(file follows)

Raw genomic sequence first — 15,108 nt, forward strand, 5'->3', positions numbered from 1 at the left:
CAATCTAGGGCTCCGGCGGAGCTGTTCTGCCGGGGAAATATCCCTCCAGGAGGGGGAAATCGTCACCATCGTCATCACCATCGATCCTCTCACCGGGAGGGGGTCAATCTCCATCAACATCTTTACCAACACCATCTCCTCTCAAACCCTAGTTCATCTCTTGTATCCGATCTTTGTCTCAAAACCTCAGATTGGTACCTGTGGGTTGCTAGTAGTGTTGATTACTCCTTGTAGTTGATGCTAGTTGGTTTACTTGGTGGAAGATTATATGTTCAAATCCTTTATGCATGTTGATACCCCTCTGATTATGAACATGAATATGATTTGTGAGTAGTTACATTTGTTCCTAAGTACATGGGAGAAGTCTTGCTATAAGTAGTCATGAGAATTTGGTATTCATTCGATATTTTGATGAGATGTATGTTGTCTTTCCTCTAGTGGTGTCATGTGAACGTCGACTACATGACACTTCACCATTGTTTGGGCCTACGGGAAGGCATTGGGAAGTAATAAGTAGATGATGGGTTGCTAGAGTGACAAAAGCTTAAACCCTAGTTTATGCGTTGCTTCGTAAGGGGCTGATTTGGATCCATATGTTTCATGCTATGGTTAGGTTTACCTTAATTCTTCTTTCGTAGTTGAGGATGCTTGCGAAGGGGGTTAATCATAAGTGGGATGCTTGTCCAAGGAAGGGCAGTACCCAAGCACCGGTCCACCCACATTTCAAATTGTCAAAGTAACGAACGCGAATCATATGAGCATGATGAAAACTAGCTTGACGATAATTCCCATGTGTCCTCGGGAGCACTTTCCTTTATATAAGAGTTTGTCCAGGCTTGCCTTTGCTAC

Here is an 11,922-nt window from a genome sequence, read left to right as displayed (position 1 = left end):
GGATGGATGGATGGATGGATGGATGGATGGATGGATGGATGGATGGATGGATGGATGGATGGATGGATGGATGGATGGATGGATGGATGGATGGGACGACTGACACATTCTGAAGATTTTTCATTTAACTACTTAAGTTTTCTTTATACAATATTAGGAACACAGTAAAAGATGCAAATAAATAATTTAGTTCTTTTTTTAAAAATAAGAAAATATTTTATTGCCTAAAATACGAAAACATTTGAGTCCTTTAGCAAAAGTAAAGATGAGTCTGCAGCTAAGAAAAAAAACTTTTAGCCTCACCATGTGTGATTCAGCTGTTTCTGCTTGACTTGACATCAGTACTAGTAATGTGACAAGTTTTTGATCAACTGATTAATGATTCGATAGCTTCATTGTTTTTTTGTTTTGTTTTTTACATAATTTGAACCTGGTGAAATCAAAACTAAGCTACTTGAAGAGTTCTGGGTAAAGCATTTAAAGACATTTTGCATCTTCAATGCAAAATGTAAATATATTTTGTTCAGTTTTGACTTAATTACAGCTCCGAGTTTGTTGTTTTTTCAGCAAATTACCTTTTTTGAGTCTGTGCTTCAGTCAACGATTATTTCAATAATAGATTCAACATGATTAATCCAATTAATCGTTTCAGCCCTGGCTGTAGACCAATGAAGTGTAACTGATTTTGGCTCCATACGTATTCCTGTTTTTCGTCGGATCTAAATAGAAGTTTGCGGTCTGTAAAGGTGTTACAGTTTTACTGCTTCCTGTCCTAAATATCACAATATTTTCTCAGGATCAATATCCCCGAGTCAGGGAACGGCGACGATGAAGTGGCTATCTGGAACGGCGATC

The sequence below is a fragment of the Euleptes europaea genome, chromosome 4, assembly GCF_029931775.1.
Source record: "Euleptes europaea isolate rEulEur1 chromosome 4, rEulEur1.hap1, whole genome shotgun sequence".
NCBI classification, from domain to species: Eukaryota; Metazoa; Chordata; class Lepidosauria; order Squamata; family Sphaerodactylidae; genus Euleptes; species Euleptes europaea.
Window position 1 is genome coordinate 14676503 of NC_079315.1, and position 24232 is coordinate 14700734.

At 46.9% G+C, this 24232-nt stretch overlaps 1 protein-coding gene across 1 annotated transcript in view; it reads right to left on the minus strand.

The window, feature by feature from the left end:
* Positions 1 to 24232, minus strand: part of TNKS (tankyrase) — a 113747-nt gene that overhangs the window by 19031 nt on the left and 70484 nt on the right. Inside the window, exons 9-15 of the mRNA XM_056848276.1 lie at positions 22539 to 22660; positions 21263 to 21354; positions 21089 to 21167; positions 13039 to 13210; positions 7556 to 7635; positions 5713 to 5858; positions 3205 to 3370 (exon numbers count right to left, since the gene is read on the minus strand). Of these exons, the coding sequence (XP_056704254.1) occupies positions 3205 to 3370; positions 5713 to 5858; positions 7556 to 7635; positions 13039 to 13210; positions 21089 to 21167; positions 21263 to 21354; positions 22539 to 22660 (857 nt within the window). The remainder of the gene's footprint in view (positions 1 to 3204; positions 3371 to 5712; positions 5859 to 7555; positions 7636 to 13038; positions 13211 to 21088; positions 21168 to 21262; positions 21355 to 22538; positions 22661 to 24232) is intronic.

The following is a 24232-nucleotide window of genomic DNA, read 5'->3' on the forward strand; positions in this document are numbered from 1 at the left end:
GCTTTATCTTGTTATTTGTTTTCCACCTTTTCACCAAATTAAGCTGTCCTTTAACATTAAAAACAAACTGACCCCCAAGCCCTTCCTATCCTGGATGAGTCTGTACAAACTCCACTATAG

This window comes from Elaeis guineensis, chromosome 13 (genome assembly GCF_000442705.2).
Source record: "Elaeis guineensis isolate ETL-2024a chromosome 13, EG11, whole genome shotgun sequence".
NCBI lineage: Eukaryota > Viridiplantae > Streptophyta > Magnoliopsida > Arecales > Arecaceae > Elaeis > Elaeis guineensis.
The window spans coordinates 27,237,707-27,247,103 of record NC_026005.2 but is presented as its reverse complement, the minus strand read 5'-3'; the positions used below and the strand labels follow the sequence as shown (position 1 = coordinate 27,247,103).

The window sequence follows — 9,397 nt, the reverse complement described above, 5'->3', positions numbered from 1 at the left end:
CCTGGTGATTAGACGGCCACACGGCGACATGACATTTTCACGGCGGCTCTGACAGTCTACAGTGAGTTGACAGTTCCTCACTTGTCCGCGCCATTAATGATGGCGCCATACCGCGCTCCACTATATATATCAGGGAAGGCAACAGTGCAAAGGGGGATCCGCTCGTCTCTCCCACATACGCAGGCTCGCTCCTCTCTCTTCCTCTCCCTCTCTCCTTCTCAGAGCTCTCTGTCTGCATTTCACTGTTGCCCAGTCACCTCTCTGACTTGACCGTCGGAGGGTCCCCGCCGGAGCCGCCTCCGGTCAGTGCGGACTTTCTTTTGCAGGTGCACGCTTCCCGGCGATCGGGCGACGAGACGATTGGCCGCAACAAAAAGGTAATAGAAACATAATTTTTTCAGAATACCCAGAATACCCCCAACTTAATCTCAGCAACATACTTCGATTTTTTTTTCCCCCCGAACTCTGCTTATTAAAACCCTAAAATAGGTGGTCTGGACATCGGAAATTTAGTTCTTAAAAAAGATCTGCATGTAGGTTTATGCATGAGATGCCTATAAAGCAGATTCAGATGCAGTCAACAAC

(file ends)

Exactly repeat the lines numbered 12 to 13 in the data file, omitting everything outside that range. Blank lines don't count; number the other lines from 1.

The following is a 24232-nucleotide window of genomic DNA, read 5'->3' on the forward strand; positions in this document are numbered from 1 at the left end:
GCTTTATCTTGTTATTTGTTTTCCACCTTTTCACCAAATTAAGCTGTCCTTTAACATTAAAAACAAACTGACCCCCAAGCCCTTCCTATCCTGGATGAGTCTGTACAAACTCCACTATAG